middle school girls lead protest

Sadie Honig-Briggs (with megaphone) and Mirabelle Meyers, both 14, helped lead a protest against gun violence at W.E.B. Du Bois Middle School on Friday.

GREAT BARRINGTON — Seventh and eighth graders from W.E.B. Du Bois Middle School protested gun violence in schools Friday afternoon. Below is a statement from the student organizers to their peers. The students spent time reflecting on the recent school massacre in Uvalde, Texas, and invited each other to speak.

students protest gun violence

Students observe a moment of silence during Friday's protest at W.E.B. Du Bois Regional Middle School.

“I hope that you all are out here today because you are fed up, not with school, not with assignments, but with the state of our country. You are fed up with hearing about yet another school shooting, yet another tragedy that sweeps the nation and makes us all hold our breath while we wait to hear the details. I hope you are out here today because you want people to listen to you. You want people to know that even though we are young, we are determined, we are powerful, and we are ANGRY! ... We’ve organized this today because we want all of you to have the opportunity to make your voices heard. We’ve organized this so that we can speak up for all the kids who were lost to gun violence, so we can raise our voices together for all the children of this country who will never speak again! We hope that you all will treat this as something serious and something to listen to.”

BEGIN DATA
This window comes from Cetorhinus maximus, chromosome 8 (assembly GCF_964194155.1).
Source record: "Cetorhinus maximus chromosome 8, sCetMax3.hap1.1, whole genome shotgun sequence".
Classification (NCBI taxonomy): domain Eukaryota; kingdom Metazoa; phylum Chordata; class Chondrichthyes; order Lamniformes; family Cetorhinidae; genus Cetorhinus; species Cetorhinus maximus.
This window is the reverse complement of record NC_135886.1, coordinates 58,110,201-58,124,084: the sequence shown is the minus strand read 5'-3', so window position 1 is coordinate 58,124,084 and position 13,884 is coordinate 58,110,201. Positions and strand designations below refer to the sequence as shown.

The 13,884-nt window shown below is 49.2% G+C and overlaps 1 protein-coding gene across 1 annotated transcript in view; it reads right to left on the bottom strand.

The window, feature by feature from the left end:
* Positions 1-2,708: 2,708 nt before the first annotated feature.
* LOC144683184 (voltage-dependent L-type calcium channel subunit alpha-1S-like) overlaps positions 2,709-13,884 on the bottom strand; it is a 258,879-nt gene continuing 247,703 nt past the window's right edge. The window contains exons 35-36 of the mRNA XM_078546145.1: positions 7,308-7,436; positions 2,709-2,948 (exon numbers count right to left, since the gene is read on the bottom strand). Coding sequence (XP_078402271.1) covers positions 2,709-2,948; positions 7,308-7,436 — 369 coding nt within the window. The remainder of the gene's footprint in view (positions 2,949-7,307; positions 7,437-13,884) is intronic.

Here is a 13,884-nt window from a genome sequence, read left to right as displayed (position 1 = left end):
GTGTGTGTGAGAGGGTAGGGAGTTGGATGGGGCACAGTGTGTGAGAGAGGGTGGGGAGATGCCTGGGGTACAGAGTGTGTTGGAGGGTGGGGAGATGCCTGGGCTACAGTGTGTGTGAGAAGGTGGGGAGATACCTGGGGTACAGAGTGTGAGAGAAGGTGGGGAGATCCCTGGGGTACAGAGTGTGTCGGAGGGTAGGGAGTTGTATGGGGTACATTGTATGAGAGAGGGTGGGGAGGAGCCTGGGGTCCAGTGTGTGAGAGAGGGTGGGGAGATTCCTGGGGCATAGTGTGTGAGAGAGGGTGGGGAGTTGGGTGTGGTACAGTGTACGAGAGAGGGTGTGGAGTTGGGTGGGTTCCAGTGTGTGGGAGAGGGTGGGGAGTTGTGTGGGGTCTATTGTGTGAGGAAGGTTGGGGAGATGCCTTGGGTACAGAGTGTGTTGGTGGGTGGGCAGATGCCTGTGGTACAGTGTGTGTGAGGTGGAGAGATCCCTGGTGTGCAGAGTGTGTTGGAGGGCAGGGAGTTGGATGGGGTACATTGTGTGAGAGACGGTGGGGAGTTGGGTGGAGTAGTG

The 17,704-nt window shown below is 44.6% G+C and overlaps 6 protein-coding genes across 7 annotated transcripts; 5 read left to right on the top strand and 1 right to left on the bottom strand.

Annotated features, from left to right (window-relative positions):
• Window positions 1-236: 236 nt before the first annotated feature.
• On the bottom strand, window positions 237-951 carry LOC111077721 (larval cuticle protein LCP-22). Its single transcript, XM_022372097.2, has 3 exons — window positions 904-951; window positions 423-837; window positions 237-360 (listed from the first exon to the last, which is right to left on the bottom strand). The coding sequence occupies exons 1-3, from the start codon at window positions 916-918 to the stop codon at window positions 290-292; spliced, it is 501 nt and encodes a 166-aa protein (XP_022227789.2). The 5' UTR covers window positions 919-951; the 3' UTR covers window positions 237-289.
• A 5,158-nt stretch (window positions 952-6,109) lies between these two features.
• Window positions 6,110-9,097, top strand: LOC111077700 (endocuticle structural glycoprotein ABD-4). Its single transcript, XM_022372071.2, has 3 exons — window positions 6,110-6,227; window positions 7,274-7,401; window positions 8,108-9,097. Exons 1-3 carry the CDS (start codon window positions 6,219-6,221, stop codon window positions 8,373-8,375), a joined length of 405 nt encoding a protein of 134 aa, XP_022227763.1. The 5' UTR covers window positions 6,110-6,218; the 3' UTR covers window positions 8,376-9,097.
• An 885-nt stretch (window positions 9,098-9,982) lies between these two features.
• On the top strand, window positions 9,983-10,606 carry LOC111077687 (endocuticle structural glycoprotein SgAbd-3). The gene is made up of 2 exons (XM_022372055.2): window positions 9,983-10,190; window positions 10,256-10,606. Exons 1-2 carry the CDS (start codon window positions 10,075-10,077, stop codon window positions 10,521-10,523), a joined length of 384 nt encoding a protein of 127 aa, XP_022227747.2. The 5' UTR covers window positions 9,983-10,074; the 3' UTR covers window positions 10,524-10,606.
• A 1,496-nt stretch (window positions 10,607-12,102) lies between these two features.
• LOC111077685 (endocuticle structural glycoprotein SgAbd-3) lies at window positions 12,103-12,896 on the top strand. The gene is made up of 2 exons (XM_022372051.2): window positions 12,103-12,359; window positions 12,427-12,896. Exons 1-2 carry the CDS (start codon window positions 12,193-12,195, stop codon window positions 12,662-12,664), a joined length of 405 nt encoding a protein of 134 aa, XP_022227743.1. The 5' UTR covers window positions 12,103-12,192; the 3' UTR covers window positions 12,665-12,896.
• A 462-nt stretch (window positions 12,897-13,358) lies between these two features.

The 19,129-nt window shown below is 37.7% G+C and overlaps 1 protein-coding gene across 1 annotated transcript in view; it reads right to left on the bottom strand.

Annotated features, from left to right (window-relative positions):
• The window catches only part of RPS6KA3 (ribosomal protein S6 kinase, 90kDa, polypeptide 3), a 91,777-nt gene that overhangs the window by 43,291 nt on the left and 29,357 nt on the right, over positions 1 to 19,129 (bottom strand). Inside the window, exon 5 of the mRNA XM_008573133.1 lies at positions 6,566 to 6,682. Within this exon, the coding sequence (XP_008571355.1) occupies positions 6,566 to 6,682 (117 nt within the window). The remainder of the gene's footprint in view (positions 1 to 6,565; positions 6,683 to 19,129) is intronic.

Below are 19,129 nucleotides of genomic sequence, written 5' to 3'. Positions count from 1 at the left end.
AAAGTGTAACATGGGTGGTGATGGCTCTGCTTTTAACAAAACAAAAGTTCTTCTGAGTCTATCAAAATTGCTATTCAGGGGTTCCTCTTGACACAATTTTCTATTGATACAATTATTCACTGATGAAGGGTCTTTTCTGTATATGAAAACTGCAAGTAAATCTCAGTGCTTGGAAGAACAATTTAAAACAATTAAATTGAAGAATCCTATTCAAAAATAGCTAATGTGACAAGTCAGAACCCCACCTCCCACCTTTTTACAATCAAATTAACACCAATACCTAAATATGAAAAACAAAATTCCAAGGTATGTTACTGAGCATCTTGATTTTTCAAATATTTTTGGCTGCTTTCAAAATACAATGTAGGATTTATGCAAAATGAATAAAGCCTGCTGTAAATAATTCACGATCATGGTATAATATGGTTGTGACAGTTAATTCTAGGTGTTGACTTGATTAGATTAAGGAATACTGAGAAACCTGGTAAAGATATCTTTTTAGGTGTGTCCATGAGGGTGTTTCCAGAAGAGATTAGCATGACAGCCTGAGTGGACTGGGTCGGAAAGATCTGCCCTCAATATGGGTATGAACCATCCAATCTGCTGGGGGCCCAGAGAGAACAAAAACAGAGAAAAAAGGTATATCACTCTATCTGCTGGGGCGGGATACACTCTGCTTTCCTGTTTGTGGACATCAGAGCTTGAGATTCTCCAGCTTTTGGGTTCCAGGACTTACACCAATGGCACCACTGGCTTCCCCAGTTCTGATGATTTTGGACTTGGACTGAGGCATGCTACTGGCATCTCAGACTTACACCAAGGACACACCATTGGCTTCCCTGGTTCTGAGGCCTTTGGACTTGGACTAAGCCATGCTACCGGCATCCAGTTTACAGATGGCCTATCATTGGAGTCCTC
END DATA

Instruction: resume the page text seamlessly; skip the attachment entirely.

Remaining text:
middle school girls lead protest

Sadie Honig-Briggs, right, and Mirabelle Meyers, both 14, lead a protest against gun violence at W.E.B. Du Bois Regional Middle School in Great Barrington.